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Insurance Programs


Coverage for Federal Civilian Employees Called to Military Duty

If you are enrolled in the Federal Employee's Health Benefits (FEHB) Program and are called to military duty, you may continue your coverage for up to 24 months or elect to have it terminate. The authority for your agency to pay your premiums is available for employees who meet certain requirements, including serving in support of a contingency operation.

Employees who serve in support of a contingency operation: FEHB law gives your agency authority to continue your coverage and pay your premiums if you are called or ordered to active duty on or after September 14, 2001, and are:

  1. enrolled in an FEHB plan;
  2. a member of a reserve component of the armed forces;
  3. called or ordered to active duty in support of a contingency operation (as defined in section 101(a)(13) of title 10);
  4. placed on leave without pay or separated from service to perform active duty; and
  5. serving on active duty for a period of more than 30 consecutive days.

Employees who do not serve in support of a contingency operation: If you do not meet all of the above requirements of FEHB law, the authority for continuation of your FEHB coverage comes from the Uniformed Services Employment and Reemployment Rights Act (USERRA), now codified at section 4317 of title 38, United States Code.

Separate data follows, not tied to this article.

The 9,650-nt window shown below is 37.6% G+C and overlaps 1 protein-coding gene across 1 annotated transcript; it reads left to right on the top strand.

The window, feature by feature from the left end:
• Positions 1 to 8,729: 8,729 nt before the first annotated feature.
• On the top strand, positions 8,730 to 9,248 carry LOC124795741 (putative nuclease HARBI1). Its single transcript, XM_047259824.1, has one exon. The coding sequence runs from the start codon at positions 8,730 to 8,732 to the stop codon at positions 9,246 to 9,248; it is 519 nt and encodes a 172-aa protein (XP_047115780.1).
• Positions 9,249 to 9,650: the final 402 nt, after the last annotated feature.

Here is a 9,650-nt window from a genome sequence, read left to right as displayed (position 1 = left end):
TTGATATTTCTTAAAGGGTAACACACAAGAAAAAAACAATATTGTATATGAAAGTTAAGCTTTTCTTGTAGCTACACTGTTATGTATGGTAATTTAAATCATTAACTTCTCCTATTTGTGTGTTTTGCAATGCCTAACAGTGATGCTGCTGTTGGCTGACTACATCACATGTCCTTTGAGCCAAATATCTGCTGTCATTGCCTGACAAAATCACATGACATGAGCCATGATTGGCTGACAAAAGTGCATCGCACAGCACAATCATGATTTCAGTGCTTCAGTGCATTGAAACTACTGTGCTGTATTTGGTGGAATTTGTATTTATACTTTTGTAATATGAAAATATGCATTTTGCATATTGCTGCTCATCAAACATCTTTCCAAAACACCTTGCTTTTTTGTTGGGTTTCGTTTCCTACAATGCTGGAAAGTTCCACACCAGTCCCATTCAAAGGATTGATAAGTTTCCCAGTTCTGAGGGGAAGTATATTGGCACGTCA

Your agency has no authority to pay your premiums while you are on military duty. You are responsible for the enrollee share of the premium during the first 12 months, and your agency will pay its share. For the continued FEHB coverage of up to 12 months, you are responsible for paying both the employee and agency shares of the premium, plus an additional 2% administrative fee.

Note: If you were called to military duty and you elected to continue your FEHB coverage before the USERRA law was amended on December 10, 2004, you can continue your enrollment for 18 months.